Culture /

Walking: A Way of Life In Italy

“Vuoi fare un passeggiata?”

Do you have a step counter on your phone or smartwatch? How often does the number of steps exceed ten thousand, fifteen thousand, or even twenty thousand steps? For me, living in Rome, it’s rare that I don’t exceed 10,000 steps each day, and if I deliberately set-out on an afternoon exploration, that number might top 15 to 20,000 steps (about 16 kilometers)… easily. For Italians – and those of us lucky enough to live in Italy – walking extremely long distances over the course of a day isn’t uncommon; here, walking is a way of life.

Somewhere along the line, walking was phased out of many countries and cultures. Who doesn’t have a story from a parent or grandparent about how they used to walk several kilometers to school each day (and always under dramatic weather circumstances, of course). We walk less and we drive more. We’re less active and we’re more sedentary. A common recommendation for those who are suffering from both physical and mental ailments is to go on more walks. So why did it take me moving halfway around the world to actually use my two legs?

“Vuoi fare un passeggiata?” is a phrase I didn’t think I would utter so frequently when I learned it back in my first Italian class. Asking someone if they want to go for a walk isn’t all that common in the United States. Sure, it does happen, but in my experience it’s less of a routine occurrence. “Do you want to grab a coffee, a drink, or a meal?” are typically the ways Americans ask friends and family for an impromptu social meet-up. We then jump into our cars or a rideshare to arrive at our destination. While in Italy we certainly meet for drinks and dinner (and coffee because…Italy), we’ll also meet up just for a walk. Not to mention, there are many different types of Italian walks, each with a unique and meaningful purpose:

Meal-Centric Walks

These walks are centered around the various meals, beverages and snacks we enjoy throughout the day, and will keep you moving and stepping from morning to night.


  • The morning walk: You meet up with a friend to walk through a park or on a path near your house to get in some morning exercise and chat before stopping at a bar to grab a caffe e cornetto.
  • The post-lunch walk: After your meal, you walk (oftentimes to a bar for a coffee) to digest your meal and enjoy the mid-day sun before returning to work.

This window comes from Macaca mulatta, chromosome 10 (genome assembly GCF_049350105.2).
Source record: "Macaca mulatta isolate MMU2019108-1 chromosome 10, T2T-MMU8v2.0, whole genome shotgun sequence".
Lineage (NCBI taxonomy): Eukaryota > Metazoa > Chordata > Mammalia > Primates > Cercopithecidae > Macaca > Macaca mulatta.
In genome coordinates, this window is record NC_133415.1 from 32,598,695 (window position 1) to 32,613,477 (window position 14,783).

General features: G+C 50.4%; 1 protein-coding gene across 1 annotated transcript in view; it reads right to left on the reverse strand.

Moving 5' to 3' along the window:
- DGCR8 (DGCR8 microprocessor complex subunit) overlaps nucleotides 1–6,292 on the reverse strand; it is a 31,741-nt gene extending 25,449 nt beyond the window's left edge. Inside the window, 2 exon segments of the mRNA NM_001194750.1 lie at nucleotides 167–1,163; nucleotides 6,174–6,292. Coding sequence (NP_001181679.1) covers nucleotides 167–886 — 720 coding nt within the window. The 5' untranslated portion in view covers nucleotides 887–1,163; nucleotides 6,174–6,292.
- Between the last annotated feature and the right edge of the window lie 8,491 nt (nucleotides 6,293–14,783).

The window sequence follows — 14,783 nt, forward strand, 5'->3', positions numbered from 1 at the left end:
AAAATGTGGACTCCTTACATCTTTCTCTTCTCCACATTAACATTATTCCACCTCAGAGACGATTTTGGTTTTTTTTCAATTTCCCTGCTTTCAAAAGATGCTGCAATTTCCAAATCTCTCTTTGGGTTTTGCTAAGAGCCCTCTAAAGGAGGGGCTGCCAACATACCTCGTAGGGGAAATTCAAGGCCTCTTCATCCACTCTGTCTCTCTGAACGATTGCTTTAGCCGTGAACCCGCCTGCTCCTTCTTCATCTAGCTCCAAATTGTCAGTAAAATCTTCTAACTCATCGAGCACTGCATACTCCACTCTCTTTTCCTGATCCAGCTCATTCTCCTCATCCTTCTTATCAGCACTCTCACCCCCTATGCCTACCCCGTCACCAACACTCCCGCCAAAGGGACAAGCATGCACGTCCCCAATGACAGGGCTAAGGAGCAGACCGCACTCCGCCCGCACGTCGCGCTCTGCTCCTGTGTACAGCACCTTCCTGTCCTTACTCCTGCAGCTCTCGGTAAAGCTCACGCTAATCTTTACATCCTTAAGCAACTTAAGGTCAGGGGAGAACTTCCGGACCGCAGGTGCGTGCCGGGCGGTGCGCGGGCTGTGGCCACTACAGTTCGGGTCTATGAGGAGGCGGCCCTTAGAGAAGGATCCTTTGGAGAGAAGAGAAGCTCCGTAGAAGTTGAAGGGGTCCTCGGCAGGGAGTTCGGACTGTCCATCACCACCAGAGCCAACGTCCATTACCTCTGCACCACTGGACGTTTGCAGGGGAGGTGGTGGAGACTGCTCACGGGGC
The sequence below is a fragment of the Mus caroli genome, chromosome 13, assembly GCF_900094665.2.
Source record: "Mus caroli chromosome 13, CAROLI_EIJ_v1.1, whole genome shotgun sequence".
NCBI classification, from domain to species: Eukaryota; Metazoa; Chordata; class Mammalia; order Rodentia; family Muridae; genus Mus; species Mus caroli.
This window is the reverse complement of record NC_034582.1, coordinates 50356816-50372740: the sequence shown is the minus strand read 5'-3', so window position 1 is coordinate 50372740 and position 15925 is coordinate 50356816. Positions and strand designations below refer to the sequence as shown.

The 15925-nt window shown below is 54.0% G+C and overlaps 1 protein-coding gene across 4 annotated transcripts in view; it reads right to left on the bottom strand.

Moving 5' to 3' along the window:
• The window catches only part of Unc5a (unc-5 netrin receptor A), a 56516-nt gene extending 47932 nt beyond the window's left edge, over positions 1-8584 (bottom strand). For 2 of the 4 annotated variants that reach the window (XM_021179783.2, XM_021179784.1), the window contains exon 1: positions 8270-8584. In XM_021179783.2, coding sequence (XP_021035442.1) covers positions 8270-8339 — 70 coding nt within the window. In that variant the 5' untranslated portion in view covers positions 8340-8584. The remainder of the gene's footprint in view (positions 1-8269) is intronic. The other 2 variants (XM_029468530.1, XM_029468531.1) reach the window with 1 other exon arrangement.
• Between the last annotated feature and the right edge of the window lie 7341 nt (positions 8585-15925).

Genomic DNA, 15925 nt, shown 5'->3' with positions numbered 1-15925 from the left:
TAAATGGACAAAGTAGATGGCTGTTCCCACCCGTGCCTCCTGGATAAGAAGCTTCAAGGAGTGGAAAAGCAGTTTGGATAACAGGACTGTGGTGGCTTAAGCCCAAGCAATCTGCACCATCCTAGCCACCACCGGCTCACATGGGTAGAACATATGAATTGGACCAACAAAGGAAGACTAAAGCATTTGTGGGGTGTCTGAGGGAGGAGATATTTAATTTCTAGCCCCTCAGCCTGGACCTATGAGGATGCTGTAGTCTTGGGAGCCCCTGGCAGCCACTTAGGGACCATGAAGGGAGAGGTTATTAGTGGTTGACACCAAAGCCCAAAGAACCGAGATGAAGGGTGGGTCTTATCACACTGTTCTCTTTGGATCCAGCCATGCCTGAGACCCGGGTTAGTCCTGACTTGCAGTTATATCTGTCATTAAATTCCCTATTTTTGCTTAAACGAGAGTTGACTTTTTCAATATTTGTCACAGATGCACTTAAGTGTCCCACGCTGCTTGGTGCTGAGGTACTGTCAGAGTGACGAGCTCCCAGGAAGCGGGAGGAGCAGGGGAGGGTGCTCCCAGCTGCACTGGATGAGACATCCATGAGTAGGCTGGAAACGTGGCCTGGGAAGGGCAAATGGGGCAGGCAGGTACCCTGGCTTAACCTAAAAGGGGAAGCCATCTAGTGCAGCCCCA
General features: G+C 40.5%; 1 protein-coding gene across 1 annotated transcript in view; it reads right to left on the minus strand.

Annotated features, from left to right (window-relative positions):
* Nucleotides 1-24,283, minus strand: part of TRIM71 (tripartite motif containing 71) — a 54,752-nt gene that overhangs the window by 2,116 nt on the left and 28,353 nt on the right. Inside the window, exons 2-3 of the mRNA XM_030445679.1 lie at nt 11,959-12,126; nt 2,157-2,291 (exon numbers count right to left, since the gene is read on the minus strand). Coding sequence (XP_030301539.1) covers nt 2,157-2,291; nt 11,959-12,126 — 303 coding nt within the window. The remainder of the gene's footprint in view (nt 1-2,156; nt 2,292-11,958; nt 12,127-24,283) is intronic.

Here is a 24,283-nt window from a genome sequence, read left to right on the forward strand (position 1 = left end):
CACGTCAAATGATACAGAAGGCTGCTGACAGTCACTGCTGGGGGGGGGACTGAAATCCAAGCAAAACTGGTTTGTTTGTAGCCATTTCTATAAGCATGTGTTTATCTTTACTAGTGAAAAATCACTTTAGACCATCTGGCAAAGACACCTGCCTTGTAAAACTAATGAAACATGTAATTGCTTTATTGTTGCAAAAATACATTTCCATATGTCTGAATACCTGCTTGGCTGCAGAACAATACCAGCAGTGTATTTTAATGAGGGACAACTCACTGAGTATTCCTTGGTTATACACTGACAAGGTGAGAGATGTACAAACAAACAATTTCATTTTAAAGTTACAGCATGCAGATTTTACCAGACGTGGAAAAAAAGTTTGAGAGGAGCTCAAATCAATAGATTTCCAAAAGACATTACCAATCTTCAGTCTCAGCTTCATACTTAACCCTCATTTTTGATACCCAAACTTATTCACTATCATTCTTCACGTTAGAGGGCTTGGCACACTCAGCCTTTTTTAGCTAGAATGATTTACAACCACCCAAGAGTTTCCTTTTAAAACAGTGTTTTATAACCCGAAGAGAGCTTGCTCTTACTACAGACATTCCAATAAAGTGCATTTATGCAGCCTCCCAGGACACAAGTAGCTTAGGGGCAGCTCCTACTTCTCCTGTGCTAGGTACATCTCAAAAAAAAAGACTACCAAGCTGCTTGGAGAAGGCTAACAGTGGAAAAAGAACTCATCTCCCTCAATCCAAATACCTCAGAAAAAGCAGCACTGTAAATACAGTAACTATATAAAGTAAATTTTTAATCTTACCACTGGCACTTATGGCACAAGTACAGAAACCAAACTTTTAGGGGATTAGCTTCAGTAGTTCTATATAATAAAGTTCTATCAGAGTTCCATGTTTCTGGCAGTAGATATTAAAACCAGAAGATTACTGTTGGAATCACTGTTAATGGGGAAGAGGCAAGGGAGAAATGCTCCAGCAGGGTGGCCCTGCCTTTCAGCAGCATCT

• The aperitivo walk: You finish your day of work and walk to meet up with friends to grab an aperitivo, or perhaps catch the sunset at a local lookout point. 
  • The post-dinner walk: After finishing your dinner—which lasted no less than 2 hours —you and your group stroll around the streets gabbing and laughing until you part ways and head home. 
  • The gelato walk: After indulging in some delicious gelato, you go for a short walk to facilitate your digestion (if you haven’t noticed, Italians are big on post-meal digestion). 

Casual Walks

These walks take place solely for the joy walking brings. An added plus is the beautiful landscape, time spent with friends, family, or da solo, as well as entertainment and exercise.


  • The shopping stroll: You head to one of the main shopping streets, in Rome that would be Via del Corso or Via Cola di Rienzo, and stroll along the streets popping in and out of shops.
  • The weekend stroll: Pick any beautiful quartiere or park, grab some friends for company and get to stepping. A personal favorite of mine is wandering the cobblestone streets of the centro storico, finding new hidden alleyways that wind through the maze that is the center of Rome and slipping into a wine bar for un bel riposo (a nice rest), before setting off again for another few hours of walking. 
  • The workout walk: You meet up with an exercise buddy, in sportive attire, to walk at a brisk pace but not too fast so that you can still keep up a lively conversation. This is a favorite amongst Italians of all ages. 


While this is far from an exhaustive list, it’s abundantly clear that walking is central to the way of life in Italy. It’s woven into everyday activities, but is also frequently an intentional pastime with a special significance as something to relish and savor. This was one of the biggest and most positive changes to my life as a result of moving to Italy: no exaggeration, walking has become one of my favorite habits. 

Carving time out of my day to get outside and go for a walk is something I cherish and look forward to. As someone who has worked from home for over four years, it’s afforded me a way to break up my day and experience the simple beauty outside of my apartment. Walking gives me clarity and fills my heart and body with immense joy and solace. Nowadays, I have a four-legged friend to accompany me on walks. As we know Italy is the most dog-friendly country in the world, so Spritz and I have our daily walks through the neighborhood stopping to greet and chat with all our neighbors as we go along.

Outside of walking for leisure, Italians walk out of necessity and purpose. Roman public transportation, particularly it’s bus system, is notoriously unreliable so after countless frustrating instances of waiting for a bus for over twenty minutes to no avail – I rely more on my own two feet to get me to the places I need to go. My American friends have repeatedly balked when I tell them I consider any destination within a 30 minute walk – about 3 kilometers – to be ‘short walk away.’ I guess I’ve become more Italian than I thought. 

If you can’t be in Italy right now, but you’re yearning for that feeling of the Italian way of life—outside of making yourself a plate of pasta or an Aperol spritz— incorporate this Italian cultural practice into your daily life. Even if you can make a habit of walking outside for twenty minutes a day, I think you’ll quickly understand why Italians never stopped walking when the rest of the world did.

 So, vuoi fare una passeggiata?